I come from a generation that appreciates hair. My dad’s generation and my children’s generation don’t seem to have much use for it.
The sixties generation sported long locks, afros and ponytails (guys), and long, flower-child hair for the girls. Beards, mustaches, whatever—we just loved hair.
My sons and son-in-law, though, seemed slightly averse to hair on top of their heads so they cut it really short and grew goatees. And they couldn’t seem to fathom why my generation likes hair on top of our head.
When we were younger, we used to talk about the “generation gap.” I guess this is part of it. When I was a teenager my dad told me to get a hair cut. Now that I’m older my kids tell me to get a hair cut. Voilà, the generation gap.
At this point, it’s not that I’m that crazy about long hair; I’m just glad to still have some. But, I don’t know, it’s just that going to the barber shop is like a low-calorie version of a visit to the dentist. My theory is that you seldom come out of a barber shop looking better than when you went in—unless you were really ugly when you entered.
Once the kids and grandkids were all home for Christmas and I badly needed a haircut. Badly. My wife refused to cut it because she said I had waited too long and so my daughter got elected. That would have been all right but the sons and daughters-in-law also gathered around to give advice:
“Needs to be a bit shorter … needs to be a bit shorter … needs to be a bit shorter, etc.”
Afterwards they should have called me “Slick” Porter because I could have combed my hair with a washcloth. Actually, I kind of liked it because it was so easy to take care of, but I let it grow back because I figured my friends in France would tease me about it.
Maybe that’s why my generation didn’t like haircuts: your friends always had a good laugh at the state of your head after a visit to the barber.
Have you ever wonder why one generation thinks one way about something and the next generation feels completely different?
According to one dictionary a “generation” is: “A group of generally contemporaneous individuals regarded as having common cultural or social characteristics and attitudes…”
According to this definition “generation” doesn’t have as much to do with age as it does with ideas held in common. Jesus called one bunch a “generation of vipers.” He also spoke of an “adulterous and sinful generation” (Mark 8:38). Psalms 95:10 talks about the rebellious generation that refused to enter the land that God had promised His people. The Lord was sick of them.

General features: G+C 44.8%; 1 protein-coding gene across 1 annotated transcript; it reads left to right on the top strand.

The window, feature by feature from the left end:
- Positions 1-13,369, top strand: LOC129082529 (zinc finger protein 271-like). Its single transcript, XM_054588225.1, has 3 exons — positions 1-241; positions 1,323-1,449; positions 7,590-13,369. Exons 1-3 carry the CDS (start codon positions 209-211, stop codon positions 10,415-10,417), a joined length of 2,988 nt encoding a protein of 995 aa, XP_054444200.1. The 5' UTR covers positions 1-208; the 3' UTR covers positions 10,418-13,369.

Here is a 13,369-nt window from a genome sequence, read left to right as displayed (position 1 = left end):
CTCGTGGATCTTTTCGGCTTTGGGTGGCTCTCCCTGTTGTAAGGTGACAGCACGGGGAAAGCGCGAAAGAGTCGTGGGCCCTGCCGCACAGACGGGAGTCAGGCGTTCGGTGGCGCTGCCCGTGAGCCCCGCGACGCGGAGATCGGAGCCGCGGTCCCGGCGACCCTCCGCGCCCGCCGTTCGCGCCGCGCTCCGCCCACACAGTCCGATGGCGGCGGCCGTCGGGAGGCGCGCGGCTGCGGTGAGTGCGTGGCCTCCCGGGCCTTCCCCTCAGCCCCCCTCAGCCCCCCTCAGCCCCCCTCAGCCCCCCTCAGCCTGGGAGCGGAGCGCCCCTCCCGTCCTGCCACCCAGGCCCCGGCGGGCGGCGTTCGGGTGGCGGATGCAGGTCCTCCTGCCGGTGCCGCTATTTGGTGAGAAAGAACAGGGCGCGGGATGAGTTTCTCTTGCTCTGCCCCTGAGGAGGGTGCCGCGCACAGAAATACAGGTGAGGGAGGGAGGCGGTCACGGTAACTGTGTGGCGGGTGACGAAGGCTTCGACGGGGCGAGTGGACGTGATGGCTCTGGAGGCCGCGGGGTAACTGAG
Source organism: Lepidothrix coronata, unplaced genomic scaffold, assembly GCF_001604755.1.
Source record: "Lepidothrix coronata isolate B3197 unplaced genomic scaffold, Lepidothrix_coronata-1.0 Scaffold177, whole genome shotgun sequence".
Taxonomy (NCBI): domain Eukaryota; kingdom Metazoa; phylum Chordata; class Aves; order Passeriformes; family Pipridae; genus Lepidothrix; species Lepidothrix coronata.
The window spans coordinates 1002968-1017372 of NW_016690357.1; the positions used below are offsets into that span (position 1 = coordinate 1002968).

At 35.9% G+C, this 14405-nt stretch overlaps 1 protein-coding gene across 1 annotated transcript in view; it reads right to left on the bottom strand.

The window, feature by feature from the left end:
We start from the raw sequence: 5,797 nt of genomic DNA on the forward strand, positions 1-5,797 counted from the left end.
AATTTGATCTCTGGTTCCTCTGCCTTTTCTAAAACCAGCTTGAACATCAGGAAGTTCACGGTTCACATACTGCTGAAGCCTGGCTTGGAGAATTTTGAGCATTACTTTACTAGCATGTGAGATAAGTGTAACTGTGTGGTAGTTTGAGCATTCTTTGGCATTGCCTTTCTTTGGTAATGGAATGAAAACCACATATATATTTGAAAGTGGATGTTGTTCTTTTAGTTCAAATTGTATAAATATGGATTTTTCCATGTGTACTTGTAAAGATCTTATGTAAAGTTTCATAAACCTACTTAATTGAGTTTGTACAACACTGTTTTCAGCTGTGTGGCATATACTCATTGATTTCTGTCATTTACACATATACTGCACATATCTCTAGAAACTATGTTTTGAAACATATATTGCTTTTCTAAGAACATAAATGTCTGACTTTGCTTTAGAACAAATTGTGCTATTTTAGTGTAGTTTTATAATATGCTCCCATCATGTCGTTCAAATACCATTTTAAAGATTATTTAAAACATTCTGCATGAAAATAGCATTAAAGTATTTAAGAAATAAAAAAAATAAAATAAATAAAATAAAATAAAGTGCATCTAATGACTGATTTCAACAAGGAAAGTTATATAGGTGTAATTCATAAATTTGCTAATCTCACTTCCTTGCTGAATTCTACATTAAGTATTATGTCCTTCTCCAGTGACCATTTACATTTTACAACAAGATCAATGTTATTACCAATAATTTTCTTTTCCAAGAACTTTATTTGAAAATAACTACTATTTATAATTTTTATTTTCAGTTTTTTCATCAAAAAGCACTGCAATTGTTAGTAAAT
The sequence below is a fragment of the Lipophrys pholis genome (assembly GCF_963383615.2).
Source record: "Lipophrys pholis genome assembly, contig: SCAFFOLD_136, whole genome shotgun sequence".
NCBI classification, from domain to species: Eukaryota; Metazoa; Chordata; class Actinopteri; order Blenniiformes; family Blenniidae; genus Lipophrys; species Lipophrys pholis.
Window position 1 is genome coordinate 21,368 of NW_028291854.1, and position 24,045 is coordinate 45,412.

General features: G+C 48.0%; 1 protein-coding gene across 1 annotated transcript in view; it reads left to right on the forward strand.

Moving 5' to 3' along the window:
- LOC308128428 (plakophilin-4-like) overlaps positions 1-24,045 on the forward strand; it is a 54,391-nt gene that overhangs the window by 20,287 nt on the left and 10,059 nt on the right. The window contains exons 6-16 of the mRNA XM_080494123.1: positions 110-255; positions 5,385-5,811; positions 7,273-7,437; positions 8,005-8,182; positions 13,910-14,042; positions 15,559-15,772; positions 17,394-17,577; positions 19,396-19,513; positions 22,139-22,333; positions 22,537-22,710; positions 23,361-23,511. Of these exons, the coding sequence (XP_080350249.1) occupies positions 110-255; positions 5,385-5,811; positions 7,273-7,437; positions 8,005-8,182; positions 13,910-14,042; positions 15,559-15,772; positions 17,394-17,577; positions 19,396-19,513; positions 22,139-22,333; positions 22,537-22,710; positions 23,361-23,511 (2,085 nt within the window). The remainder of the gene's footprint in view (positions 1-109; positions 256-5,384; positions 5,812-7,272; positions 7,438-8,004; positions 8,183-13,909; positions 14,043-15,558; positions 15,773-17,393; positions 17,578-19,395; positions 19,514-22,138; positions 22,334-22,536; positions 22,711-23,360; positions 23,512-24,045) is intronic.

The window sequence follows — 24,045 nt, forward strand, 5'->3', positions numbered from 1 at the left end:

I don’t know how old you have to be to be in one of those generations, but I think I’ll pass, thank you. Here’s the generation I want to be a part of:
“But you are a chosen generation, a royal priesthood, a holy nation, His own special people, that you may proclaim the praises of Him who called you out of darkness into His marvelous light; who once were not a people but are now the people of God, who had not obtained mercy but now have obtained mercy.” (1 Pet. 2:9, NKJV)
And I sure want to be a part of this generation:
“He will receive blessing from the LORD and vindication from God his Savior. Such is the generation of those who seek him, who seek your face, O God of Jacob. Selah.’’ (Ps. 24:5, 6) This is the generation that’s hungry for God; they want to know Him more and more intimately. You’ll find this generation studying His Word, praying, getting together constantly with others who love Him.
But that’s not all. This generation has discovered that you learn to know the Lord more intimately by serving and obeying Him. So you’ll find them helping shut-ins, working with handicapped children, talking to others about Jesus, and reaching out to the down-and-outers.
They’re teaching kids about the Lord, reaching out to confused teenagers (and unconfused ones, too). They’re showing the guys at work how Jesus really is, simply by living like the Lord.
They know Him in experience because they’ve sought Him and believed His Word. They know Him in service because their faith is expressed in the way they live.
And in this generation you’ll find old grey-headed dudes who need a haircut as well as slick-headed young dudes (and dudettes, who have plenty of hair). You’re not a part of this generation because you were born a certain year.
It’s because you’re born again.